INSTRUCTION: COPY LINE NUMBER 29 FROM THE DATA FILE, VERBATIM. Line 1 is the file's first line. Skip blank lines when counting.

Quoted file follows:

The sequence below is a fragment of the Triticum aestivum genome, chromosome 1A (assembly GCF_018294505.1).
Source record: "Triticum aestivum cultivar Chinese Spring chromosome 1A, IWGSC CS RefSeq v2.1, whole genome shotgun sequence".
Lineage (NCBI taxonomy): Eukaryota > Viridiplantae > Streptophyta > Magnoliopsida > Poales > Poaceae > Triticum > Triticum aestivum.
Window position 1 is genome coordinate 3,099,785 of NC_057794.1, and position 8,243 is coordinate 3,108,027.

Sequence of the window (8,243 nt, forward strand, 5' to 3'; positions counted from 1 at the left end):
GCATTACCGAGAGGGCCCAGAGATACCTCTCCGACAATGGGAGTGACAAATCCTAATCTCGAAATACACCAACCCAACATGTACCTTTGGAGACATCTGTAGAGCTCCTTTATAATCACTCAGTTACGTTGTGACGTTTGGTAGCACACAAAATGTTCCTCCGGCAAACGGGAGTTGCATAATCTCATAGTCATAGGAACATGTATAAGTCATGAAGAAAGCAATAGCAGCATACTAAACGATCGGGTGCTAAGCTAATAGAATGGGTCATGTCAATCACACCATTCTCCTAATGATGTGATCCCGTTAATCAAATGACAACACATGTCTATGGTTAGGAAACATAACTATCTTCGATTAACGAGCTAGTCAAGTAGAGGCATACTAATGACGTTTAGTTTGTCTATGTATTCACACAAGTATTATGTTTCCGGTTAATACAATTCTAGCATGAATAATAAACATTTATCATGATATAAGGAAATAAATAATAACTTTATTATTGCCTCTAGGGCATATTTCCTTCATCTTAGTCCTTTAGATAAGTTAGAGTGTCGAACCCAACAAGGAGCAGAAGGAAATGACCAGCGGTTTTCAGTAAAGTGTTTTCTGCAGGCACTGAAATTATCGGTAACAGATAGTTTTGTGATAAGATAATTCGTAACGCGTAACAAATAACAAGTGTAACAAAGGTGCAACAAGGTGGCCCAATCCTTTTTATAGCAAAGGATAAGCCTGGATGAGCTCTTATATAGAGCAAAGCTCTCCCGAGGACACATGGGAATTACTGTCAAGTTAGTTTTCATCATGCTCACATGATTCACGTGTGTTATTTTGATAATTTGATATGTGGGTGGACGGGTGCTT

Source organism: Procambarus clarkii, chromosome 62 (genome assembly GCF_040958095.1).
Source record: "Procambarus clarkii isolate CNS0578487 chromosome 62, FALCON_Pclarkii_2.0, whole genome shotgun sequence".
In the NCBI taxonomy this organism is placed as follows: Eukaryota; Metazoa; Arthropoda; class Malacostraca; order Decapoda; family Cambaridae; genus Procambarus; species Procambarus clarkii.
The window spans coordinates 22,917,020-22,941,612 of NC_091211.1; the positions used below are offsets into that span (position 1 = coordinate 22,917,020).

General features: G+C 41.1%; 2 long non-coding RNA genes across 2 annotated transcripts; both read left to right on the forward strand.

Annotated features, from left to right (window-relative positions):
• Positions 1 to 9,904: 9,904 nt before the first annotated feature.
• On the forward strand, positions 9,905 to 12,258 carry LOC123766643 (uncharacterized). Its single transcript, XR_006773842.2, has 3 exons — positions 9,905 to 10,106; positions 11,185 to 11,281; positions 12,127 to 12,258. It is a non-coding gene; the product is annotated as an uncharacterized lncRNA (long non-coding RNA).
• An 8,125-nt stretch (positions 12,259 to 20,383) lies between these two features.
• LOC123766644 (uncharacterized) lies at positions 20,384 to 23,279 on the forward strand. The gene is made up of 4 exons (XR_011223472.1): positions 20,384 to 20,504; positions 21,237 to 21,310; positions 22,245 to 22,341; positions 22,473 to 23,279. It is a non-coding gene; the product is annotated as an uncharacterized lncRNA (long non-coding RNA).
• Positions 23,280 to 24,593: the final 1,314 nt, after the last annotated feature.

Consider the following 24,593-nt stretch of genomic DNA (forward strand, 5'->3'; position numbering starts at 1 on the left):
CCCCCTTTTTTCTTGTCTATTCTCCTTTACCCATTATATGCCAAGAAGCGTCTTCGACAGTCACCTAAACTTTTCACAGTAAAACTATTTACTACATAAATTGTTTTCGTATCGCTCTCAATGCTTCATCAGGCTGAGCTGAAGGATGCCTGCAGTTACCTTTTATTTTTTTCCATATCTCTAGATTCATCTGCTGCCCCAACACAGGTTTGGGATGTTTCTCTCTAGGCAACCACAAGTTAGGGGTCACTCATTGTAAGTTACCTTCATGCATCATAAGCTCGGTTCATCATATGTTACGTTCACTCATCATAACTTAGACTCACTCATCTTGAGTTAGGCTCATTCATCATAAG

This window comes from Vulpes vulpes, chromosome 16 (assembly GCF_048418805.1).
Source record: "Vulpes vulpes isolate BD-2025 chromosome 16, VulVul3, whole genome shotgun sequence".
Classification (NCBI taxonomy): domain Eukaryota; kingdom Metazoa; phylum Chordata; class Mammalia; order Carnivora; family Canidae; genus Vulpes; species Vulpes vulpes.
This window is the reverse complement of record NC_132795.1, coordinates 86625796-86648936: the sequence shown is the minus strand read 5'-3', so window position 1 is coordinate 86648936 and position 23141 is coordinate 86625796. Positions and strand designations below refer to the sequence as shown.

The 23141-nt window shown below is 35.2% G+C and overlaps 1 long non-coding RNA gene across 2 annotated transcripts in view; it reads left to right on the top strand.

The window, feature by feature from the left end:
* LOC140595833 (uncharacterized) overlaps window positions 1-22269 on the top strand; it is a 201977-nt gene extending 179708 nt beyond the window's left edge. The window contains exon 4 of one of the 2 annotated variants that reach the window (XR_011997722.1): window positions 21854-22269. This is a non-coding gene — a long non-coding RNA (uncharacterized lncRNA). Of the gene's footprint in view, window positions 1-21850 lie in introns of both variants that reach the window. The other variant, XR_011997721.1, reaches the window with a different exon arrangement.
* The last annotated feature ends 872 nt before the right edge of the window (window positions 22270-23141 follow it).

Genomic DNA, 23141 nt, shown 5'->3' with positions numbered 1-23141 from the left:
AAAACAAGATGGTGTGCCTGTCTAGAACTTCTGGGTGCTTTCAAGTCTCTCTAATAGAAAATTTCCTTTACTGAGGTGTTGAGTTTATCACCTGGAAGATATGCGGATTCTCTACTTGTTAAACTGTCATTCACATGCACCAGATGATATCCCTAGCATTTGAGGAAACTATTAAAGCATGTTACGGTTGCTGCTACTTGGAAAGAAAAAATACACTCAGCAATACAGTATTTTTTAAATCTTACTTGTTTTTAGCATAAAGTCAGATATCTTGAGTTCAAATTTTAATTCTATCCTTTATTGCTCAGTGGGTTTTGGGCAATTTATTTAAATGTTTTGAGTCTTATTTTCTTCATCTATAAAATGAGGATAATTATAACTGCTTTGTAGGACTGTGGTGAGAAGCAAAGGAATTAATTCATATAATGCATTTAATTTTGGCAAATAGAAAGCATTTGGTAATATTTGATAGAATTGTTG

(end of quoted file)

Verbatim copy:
AAAACAAGATGGTGTGCCTGTCTAGAACTTCTGGGTGCTTTCAAGTCTCTCTAATAGAAAATTTCCTTTACTGAGGTGTTGAGTTTATCACCTGGAAGATATGCGGATTCTCTACTTGTTAAACTGTCATTCACATGCACCAGATGATATCCCTAGCATTTGAGGAAACTATTAAAGCATGTTACGGTTGCTGCTACTTGGAAAGAAAAAATACACTCAGCAATACAGTATTTTTTAAATCTTACTTGTTTTTAGCATAAAGTCAGATATCTTGAGTTCAAATTTTAATTCTATCCTTTATTGCTCAGTGGGTTTTGGGCAATTTATTTAAATGTTTTGAGTCTTATTTTCTTCATCTATAAAATGAGGATAATTATAACTGCTTTGTAGGACTGTGGTGAGAAGCAAAGGAATTAATTCATATAATGCATTTAATTTTGGCAAATAGAAAGCATTTGGTAATATTTGATAGAATTGTTG